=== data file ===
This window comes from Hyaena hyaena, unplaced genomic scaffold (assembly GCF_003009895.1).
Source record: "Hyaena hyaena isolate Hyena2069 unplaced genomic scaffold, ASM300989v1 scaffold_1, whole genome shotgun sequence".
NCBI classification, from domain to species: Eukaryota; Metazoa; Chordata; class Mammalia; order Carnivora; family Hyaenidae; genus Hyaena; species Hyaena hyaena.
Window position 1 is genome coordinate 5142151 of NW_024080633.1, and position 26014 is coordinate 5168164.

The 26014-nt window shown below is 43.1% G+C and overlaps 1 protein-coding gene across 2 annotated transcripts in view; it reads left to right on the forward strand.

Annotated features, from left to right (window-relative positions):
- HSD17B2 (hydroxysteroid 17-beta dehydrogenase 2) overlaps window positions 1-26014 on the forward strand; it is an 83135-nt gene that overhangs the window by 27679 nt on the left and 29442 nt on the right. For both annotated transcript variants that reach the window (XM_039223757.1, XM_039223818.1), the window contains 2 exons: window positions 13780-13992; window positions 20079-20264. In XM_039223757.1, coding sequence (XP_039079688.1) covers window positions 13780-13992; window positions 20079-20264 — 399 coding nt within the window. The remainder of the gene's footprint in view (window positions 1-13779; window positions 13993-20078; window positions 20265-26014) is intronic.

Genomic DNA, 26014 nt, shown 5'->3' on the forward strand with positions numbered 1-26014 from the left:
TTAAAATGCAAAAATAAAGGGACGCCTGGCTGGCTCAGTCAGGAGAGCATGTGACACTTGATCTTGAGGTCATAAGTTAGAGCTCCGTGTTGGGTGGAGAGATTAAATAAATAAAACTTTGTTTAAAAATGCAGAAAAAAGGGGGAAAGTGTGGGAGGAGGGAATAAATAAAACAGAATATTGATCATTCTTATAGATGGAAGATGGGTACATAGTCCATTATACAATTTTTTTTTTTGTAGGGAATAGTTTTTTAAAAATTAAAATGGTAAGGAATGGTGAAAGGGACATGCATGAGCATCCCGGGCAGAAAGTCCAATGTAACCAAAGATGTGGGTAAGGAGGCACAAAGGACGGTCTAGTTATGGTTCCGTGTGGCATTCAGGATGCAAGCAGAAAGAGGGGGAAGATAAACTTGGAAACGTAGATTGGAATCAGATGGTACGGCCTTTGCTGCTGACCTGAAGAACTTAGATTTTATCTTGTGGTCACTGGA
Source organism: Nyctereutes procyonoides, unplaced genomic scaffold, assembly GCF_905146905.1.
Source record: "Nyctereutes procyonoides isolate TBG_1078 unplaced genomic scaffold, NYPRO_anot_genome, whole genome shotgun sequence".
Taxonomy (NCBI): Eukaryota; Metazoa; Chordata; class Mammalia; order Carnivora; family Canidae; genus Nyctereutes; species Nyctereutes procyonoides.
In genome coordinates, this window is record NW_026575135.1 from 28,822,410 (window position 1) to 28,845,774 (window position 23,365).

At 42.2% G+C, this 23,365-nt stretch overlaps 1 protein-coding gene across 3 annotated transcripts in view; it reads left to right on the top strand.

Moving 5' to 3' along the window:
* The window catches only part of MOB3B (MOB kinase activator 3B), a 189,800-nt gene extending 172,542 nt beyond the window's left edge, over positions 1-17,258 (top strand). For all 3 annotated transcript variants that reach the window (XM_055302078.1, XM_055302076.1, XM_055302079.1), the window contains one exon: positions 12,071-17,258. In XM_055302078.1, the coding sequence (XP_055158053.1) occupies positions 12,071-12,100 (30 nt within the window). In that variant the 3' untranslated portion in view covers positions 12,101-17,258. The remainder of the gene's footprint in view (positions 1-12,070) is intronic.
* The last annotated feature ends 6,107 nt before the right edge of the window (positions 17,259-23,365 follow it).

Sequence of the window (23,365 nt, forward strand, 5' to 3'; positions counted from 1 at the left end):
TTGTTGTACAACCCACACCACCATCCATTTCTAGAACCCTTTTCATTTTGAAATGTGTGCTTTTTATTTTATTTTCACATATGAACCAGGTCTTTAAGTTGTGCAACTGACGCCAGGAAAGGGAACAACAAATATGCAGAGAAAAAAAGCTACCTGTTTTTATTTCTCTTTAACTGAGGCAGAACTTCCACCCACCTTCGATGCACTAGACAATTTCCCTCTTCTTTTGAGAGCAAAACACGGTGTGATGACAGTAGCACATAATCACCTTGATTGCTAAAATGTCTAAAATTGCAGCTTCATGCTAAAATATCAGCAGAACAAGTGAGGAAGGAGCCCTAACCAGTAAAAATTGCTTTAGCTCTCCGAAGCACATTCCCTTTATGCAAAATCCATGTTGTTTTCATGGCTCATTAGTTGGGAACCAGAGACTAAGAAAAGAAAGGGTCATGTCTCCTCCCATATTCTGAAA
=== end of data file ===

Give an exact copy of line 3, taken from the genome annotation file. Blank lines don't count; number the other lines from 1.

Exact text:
NCBI classification, from domain to species: Eukaryota; Metazoa; Chordata; class Mammalia; order Carnivora; family Hyaenidae; genus Hyaena; species Hyaena hyaena.